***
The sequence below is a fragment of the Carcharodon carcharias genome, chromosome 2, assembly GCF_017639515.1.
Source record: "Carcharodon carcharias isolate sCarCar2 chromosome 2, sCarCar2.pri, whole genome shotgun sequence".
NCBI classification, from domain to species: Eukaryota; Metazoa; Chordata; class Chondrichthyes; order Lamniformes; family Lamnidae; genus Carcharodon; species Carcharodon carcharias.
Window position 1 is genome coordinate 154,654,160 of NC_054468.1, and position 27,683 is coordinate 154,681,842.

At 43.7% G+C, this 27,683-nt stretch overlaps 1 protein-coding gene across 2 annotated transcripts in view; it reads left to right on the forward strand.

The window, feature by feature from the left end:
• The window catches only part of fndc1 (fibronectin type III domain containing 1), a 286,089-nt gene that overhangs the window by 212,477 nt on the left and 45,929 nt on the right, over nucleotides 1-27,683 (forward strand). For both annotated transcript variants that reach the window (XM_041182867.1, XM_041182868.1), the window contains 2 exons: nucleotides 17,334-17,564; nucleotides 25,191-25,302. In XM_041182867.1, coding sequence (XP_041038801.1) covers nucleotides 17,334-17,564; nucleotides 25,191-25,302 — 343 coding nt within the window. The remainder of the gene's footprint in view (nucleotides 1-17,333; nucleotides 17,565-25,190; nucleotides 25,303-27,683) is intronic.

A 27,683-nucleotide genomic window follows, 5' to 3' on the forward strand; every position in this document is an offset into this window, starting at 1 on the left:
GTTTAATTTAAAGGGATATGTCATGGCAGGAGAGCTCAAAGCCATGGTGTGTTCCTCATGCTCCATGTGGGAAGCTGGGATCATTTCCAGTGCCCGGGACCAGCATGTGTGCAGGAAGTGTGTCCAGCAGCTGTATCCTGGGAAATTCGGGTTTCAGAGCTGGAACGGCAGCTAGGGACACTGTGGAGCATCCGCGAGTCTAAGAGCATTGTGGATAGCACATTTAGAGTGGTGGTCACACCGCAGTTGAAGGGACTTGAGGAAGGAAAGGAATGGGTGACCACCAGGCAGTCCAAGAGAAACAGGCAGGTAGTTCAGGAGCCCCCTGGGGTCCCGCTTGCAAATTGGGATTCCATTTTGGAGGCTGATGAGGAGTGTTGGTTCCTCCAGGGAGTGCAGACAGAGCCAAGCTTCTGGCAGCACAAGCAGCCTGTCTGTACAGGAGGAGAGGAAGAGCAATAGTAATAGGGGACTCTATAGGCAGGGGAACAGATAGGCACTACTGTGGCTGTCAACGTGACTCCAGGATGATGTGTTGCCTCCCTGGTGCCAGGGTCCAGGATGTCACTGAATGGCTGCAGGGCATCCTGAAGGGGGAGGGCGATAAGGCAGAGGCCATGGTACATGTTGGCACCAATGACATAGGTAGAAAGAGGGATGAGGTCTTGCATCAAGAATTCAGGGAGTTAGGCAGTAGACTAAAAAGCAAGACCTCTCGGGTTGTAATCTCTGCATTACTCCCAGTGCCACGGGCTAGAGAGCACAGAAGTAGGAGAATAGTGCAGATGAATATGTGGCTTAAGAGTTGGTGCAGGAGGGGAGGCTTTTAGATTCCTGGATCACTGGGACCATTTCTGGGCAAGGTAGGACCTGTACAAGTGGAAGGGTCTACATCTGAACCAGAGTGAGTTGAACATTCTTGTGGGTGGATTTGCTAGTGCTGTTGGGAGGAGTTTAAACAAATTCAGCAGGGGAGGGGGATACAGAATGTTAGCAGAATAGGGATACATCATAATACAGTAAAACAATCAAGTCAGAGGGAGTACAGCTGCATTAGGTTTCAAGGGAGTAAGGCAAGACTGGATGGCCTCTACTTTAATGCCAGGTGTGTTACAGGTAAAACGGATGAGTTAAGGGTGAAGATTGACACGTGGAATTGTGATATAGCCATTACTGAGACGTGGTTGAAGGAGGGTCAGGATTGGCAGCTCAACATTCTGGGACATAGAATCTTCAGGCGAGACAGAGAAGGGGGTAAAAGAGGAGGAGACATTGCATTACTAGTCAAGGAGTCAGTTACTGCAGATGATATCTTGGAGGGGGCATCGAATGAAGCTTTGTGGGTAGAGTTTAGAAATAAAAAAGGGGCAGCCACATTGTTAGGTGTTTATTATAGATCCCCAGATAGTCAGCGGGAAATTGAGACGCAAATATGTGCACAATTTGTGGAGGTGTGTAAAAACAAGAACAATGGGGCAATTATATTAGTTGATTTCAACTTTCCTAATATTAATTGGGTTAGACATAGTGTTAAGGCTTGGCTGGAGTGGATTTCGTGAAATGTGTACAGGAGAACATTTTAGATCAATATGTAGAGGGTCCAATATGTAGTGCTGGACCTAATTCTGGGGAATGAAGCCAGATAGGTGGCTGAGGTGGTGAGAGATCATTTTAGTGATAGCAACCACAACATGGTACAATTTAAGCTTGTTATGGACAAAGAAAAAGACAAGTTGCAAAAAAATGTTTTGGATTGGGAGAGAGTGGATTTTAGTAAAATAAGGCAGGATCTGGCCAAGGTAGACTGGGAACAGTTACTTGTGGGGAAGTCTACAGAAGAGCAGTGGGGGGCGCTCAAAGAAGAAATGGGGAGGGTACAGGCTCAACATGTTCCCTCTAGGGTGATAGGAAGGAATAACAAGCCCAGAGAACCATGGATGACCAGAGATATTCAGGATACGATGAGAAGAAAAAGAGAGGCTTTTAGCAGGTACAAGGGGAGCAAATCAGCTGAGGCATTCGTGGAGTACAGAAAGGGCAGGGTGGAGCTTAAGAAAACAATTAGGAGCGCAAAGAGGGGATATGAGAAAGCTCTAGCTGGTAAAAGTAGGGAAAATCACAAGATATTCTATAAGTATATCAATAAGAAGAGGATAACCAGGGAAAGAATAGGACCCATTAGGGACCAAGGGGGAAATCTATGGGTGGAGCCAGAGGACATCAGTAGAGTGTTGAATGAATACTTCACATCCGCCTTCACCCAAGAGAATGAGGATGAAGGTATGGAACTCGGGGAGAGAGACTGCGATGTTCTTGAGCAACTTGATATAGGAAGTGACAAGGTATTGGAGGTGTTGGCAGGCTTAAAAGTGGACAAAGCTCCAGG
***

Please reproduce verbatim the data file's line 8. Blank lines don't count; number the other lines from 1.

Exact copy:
A 27,683-nucleotide genomic window follows, 5' to 3' on the forward strand; every position in this document is an offset into this window, starting at 1 on the left: